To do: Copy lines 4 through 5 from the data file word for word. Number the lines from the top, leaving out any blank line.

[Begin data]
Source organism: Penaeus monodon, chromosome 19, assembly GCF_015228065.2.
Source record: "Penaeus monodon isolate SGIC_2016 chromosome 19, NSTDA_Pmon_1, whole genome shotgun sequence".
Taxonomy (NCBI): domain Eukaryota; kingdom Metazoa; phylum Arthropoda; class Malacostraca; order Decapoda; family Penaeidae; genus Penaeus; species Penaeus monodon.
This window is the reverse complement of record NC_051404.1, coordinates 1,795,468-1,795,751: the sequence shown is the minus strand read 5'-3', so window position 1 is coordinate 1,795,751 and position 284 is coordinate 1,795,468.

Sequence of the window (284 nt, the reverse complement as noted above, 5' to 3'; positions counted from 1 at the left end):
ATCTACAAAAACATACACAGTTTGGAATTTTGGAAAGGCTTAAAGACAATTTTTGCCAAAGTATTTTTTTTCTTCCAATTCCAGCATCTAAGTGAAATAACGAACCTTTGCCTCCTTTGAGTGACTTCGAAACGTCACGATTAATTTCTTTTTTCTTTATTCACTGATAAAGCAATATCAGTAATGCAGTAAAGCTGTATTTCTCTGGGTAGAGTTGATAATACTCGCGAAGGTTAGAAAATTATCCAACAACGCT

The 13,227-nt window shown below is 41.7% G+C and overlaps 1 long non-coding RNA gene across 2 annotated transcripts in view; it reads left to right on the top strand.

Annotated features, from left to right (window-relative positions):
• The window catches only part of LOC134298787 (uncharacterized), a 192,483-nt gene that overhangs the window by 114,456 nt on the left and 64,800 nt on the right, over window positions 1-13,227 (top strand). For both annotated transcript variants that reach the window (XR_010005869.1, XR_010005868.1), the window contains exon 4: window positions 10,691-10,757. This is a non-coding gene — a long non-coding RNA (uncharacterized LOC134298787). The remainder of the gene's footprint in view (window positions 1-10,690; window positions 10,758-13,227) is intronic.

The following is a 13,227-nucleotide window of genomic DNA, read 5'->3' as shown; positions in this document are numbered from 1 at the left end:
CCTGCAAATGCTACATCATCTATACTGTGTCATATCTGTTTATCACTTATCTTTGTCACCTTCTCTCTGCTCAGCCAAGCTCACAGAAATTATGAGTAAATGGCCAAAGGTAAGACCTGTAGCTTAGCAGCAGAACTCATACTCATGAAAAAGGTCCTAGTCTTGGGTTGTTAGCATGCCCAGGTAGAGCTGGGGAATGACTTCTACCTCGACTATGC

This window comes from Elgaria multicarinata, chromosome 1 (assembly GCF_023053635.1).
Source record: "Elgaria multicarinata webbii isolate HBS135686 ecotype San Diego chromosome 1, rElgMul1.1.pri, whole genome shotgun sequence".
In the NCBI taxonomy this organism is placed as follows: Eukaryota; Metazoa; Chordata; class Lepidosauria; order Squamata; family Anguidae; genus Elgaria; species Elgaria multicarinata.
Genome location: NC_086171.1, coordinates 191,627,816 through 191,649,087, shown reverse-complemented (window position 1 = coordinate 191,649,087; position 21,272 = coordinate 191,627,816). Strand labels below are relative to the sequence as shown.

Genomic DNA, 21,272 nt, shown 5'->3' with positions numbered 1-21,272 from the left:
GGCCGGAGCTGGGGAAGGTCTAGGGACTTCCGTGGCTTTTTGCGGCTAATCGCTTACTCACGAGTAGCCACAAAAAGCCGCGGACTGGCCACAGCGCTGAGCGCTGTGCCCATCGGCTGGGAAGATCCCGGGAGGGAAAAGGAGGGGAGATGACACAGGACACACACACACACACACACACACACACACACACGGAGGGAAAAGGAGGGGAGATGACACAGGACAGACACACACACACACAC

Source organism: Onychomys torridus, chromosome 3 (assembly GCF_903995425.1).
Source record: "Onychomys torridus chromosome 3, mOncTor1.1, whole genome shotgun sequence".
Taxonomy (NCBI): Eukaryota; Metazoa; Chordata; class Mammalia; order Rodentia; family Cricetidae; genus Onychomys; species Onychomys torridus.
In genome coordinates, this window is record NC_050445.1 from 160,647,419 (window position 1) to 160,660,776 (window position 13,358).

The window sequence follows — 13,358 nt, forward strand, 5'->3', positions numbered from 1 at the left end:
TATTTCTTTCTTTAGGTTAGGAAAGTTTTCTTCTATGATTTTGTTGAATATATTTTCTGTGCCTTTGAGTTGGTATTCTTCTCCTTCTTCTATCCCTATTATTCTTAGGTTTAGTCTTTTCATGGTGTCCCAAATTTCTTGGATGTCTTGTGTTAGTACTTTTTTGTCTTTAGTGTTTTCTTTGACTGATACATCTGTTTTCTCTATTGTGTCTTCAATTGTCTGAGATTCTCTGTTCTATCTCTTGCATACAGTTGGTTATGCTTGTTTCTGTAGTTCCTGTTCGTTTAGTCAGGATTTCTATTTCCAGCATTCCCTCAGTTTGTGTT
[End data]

This window is the reverse complement of record NC_051404.1, coordinates 1,795,468-1,795,751: the sequence shown is the minus strand read 5'-3', so window position 1 is coordinate 1,795,751 and position 284 is coordinate 1,795,468.

Sequence of the window (284 nt, the reverse complement as noted above, 5' to 3'; positions counted from 1 at the left end):